Spine Labels and De-Dewefication
We all have traditional library practices we hold dear. For some people it's being able to offer classical literature to the reading public. For me it's knowing that our customers can ask us almost anything and expect a good and solid answer. But we also have sacred cows -- things we never question and hold onto far longer than we should. For me, the two items below are sacred cows I would like to see changed. Please remember that I am speaking from a public library perspective, and your opinion may (almost certainly) differ.
1. Why do we place author-name spine labels on hardcover books when staff and customers can find the same books without the labels? How much do we spend each year to make and place (and replace) these labels -- not just sticker cost but staff time? I like genre labels, but author labels?
For example, of these books waiting to be shelved only one has a spine label. Are spine labels needed on the other two?
2. Is Dewey still serving us well in non-fiction? If you have genre labels on fiction books, why not have subject labels on non-fiction books and then simply shelve your materials by subject area (and by author within each subject area)? Imagine having all the computer books in one place, the baby name books with parenting, and Plato and Aristotle and Nietzsche all in one area called philosophy. Too radical?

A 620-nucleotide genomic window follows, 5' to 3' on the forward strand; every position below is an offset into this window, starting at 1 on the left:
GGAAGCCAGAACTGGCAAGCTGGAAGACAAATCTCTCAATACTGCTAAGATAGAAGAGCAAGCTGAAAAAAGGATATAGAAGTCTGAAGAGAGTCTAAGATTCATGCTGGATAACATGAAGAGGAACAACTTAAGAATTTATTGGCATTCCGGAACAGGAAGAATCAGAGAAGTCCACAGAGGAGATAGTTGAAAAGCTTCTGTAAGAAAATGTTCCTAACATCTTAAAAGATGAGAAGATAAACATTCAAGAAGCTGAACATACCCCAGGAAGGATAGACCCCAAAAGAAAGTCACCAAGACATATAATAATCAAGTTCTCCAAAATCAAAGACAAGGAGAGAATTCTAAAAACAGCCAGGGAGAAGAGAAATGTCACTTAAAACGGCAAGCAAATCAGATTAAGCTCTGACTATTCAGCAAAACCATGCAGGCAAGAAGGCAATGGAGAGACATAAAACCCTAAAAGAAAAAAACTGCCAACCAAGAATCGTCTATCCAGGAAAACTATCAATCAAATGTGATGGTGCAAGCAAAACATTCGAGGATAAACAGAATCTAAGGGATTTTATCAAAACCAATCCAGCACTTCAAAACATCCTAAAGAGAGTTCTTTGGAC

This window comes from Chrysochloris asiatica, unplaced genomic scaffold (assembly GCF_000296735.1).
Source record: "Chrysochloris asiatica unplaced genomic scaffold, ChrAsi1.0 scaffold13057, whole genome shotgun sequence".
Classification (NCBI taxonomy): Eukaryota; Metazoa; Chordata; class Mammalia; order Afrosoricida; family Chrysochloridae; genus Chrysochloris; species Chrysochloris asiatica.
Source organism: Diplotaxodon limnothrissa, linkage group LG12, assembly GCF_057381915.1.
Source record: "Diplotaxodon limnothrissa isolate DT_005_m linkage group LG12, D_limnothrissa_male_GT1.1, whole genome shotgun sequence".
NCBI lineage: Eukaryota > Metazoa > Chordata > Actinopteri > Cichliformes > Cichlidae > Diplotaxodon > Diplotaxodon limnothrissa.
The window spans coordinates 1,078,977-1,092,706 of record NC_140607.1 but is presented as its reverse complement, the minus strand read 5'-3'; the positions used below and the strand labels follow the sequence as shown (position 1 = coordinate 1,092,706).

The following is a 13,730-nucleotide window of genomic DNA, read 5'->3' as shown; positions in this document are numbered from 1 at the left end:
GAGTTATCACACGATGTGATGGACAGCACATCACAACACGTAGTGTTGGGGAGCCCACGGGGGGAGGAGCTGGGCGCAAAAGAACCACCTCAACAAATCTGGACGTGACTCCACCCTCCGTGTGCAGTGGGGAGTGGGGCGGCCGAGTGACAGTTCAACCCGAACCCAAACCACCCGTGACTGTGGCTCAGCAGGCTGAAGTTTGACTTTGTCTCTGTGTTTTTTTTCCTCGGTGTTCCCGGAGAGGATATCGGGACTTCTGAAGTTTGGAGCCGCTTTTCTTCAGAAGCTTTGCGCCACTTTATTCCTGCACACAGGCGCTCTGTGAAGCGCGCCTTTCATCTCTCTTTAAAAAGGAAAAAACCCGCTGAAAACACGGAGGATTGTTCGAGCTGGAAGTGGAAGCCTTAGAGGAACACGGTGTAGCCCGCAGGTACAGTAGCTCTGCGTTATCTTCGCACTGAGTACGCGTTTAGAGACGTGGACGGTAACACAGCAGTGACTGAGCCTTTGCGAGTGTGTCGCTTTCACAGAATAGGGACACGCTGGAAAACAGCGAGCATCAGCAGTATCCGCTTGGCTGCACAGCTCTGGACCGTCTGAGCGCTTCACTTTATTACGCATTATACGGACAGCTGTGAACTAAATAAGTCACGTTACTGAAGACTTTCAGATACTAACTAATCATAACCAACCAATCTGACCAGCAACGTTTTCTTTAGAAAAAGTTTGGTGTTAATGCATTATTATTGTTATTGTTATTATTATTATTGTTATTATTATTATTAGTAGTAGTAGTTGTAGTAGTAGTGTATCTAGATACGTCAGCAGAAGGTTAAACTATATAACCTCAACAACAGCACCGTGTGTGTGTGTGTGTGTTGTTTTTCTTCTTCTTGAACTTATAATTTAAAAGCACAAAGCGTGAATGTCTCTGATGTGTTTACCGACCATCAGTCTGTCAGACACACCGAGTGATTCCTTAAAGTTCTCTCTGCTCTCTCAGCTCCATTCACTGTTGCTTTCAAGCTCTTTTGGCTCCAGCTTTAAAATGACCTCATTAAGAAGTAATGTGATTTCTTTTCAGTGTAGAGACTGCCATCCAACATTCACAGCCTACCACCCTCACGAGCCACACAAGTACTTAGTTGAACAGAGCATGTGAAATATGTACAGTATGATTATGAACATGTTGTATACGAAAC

Are we really keeping our "collections organized so that [our] users can easily locate the resources they need"? Perhaps very large facilities can justify Dewey. But does Dewey classification best serve buildings under thirty or forty-thousand square feet?
Are we spending too much time trying to force our users to utilize Dewey -- and losing too many users despite our effort? If we really want to make our users comfortable and serve them well (and allow them to serve themselves well) then perhaps some of us need to reexamine our shelving and labeling methods.
Certainly there are many arguments against subject-based non-fiction shelving (notice I did not say bookstore-style shelving). When you scale to very large collections -- say several thousand titles on flowers -- then you probably want a more rigid structure. But if you have collections on that scale then you probably also fall outside 90% of today's public libraries.